Conrad Herwig is no stranger to reimagining the work of seminal jazz musicians and showcasing their “Latin side.” In 1998, he released The Latin Side of John Coltrane to wide acclaim. Over the years he has paid tribute to Wayne Shorter, Miles Davis, Herbie Hancock, and Joe Henderson. On the surface, the concept sounds formulaic but I can assure listeners the concept is fresh and true to the source.
At the Blue Note, the band paid a fitting and fiery tribute to jazz icon Horace Silver, whose greatest hits dominated the repertoire. Not surprisingly, the band made each and tune, its own and for good measure, included surprises.
The band opened with Cape Verdean Blues, a tune Silver composed for his father, John Tavares Silva, who hailed from Cape Verde. Its lively Latin rhythms and calypso melodies conjured up visions of the islands and heralded the shape of things to come.
Herwig is an engaging speaker. Also, having played with Silver at his last performance at the Blue Note, he knows of what he speaks. Between tunes, he shared Horace Silver anecdotes and affectionately described him as a “funkster” and “founding father of Soul Jazz.”
Silver’s Serenade is another classic. Also, it’s a tune I associate with the Bronx Horns, who explored Silver’s Latin Side in 1998 with the album, The Silver in the Bronx Horns.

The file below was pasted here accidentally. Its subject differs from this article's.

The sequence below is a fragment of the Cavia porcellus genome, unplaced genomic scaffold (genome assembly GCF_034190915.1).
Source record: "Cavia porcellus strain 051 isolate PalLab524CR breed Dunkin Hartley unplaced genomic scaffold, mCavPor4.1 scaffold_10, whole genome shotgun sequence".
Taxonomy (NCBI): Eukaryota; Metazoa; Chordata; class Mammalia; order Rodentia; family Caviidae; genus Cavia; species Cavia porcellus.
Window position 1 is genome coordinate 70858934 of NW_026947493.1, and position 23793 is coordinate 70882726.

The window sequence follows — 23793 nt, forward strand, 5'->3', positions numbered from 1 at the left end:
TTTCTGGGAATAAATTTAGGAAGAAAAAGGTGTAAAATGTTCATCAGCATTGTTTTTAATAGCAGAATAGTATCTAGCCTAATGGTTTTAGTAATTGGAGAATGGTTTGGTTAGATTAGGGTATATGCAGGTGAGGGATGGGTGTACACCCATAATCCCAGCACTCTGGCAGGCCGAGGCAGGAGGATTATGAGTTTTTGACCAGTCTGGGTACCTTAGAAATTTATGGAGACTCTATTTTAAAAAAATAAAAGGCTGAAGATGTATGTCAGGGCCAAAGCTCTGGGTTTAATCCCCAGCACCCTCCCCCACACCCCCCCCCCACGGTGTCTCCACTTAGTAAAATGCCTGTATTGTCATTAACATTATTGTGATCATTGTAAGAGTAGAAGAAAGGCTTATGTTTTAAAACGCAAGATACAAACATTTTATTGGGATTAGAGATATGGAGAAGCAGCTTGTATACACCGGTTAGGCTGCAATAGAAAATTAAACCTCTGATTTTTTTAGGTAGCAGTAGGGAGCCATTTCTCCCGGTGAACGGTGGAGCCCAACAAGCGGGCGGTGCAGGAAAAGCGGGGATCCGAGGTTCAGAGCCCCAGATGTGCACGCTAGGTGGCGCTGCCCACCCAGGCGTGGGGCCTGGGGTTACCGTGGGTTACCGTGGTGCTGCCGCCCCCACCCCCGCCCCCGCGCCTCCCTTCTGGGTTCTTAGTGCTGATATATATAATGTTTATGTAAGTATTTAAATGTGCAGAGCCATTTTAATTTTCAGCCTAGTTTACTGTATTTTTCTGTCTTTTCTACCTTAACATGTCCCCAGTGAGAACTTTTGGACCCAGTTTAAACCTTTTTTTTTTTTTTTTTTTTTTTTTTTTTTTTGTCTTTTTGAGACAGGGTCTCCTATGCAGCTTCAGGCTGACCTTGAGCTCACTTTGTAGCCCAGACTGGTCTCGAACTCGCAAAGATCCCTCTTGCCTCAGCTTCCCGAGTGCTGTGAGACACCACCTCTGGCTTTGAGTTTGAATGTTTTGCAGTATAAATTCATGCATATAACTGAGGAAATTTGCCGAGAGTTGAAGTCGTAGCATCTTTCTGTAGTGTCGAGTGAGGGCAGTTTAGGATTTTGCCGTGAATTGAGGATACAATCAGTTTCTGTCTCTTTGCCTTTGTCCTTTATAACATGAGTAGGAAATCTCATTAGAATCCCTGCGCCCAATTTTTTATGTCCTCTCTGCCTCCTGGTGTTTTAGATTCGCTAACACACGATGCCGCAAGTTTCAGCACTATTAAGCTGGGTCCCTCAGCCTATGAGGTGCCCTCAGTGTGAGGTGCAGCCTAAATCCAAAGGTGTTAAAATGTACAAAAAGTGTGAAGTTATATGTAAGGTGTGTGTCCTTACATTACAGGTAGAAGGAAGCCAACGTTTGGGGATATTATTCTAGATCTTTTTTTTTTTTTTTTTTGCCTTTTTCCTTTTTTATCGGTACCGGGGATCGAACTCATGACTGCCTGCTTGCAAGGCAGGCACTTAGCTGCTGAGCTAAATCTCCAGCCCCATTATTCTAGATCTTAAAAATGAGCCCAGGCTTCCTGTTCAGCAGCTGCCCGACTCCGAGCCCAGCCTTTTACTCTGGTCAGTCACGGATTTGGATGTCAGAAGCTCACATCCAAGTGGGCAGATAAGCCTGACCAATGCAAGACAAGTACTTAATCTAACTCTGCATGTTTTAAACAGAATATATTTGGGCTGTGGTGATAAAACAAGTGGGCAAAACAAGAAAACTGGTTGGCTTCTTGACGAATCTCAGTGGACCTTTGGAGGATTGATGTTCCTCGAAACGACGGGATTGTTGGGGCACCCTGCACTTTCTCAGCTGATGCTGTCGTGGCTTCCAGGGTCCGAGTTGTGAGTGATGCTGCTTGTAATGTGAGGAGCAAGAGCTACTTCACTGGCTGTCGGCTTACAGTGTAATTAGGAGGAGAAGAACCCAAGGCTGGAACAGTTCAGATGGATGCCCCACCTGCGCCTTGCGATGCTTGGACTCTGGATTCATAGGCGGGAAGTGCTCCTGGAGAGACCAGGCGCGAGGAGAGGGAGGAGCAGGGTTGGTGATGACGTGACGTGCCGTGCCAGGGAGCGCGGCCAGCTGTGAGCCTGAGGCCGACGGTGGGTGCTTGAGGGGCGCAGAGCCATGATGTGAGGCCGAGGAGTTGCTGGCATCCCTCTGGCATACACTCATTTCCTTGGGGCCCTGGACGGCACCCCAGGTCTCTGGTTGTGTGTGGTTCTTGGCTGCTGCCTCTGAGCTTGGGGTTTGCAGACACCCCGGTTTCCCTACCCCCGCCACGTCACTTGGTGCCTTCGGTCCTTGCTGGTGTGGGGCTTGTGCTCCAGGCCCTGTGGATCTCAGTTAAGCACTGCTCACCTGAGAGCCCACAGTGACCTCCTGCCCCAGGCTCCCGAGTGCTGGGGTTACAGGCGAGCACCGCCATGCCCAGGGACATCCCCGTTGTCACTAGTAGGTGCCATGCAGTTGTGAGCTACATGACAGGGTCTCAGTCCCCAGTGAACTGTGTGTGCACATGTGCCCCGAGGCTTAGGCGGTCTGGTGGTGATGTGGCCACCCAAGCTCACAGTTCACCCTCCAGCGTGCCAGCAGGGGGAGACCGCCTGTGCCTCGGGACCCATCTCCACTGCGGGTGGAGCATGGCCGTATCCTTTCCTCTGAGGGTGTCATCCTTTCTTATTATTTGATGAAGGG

The tune, Filthy Mc Nasty is indicative of Silver’s funkier side. The rhythms are raucous, danceable, and fun. Also, the tune is a perfect vehicle for the group, who enjoyed playing the tune as much as the audience enjoyed listening.
Silver composed Nica’s Dream for the Baroness Pannonica de Koenigswarter, a staunch patron of bebop and a close, friend to Silver, Charlie Parker, and Thelonious Monk among others. Over the years, the tune has been covered to death but the band breathed new life into it.
The performance featured two “secret weapons,” pianists Bill O’ Connell – who performed the first half – and Michel Camilo. Their styles are a study in contrast and it was a rare treat to see them share the stage.
Anyone who has had the pleasure of seeing the pianist, Michel Camilo perform knows he is a force of nature. He proved as much when he sat in with the band for God’s of the Yoruba, a 3-part suite that Silver composed and dedicated to “the Africans and their spiritual evolution.” The powerful arrangement and the intense exchange between the players and Camilo caused a seismic shift that nearly lifted the room off its axis.
Silver’s most popular tune, Song For My Father took the vibe down a notch but before the audience could catch their breath, the band countered with “Nutville,” a swinging and upbeat tune that left everyone wanting more.
In all, it was a heartfelt and revealing tribute. Also, those who are not familiar with Silver’s music left the room with a better understanding of why his legacy is so enduring.
Congratulations to the Latin Side All-Stars, seasoned musicians and masters of their craft: Pianists Bill O’ Connell and Michel Camilo, reed player Craig Handy, trumpeter Alex Sipiagin, bassist Ruben Rodriguez, drummer Robby Ameen, and percussionist Richie Flores.
Photo: TOMAS PEÑA